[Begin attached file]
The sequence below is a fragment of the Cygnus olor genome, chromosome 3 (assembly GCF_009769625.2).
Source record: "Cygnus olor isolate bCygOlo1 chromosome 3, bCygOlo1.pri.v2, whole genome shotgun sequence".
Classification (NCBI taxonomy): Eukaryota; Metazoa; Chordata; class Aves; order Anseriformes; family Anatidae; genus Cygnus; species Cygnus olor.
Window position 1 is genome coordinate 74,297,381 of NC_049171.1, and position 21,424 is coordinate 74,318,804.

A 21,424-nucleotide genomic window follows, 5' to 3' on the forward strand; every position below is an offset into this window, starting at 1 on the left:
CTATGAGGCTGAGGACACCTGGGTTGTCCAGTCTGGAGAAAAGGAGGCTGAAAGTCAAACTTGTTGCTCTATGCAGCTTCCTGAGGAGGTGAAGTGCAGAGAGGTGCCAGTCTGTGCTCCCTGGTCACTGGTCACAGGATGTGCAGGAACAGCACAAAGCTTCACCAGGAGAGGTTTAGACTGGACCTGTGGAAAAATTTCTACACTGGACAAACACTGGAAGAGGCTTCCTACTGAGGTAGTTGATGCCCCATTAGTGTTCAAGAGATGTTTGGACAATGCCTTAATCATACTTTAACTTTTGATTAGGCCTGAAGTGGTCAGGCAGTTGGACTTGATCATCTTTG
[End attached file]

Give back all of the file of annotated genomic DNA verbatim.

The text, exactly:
The sequence below is a fragment of the Cygnus olor genome, chromosome 3 (assembly GCF_009769625.2).
Source record: "Cygnus olor isolate bCygOlo1 chromosome 3, bCygOlo1.pri.v2, whole genome shotgun sequence".
Classification (NCBI taxonomy): Eukaryota; Metazoa; Chordata; class Aves; order Anseriformes; family Anatidae; genus Cygnus; species Cygnus olor.
Window position 1 is genome coordinate 74,297,381 of NC_049171.1, and position 21,424 is coordinate 74,318,804.

A 21,424-nucleotide genomic window follows, 5' to 3' on the forward strand; every position below is an offset into this window, starting at 1 on the left:
CTATGAGGCTGAGGACACCTGGGTTGTCCAGTCTGGAGAAAAGGAGGCTGAAAGTCAAACTTGTTGCTCTATGCAGCTTCCTGAGGAGGTGAAGTGCAGAGAGGTGCCAGTCTGTGCTCCCTGGTCACTGGTCACAGGATGTGCAGGAACAGCACAAAGCTTCACCAGGAGAGGTTTAGACTGGACCTGTGGAAAAATTTCTACACTGGACAAACACTGGAAGAGGCTTCCTACTGAGGTAGTTGATGCCCCATTAGTGTTCAAGAGATGTTTGGACAATGCCTTAATCATACTTTAACTTTTGATTAGGCCTGAAGTGGTCAGGCAGTTGGACTTGATCATCTTTG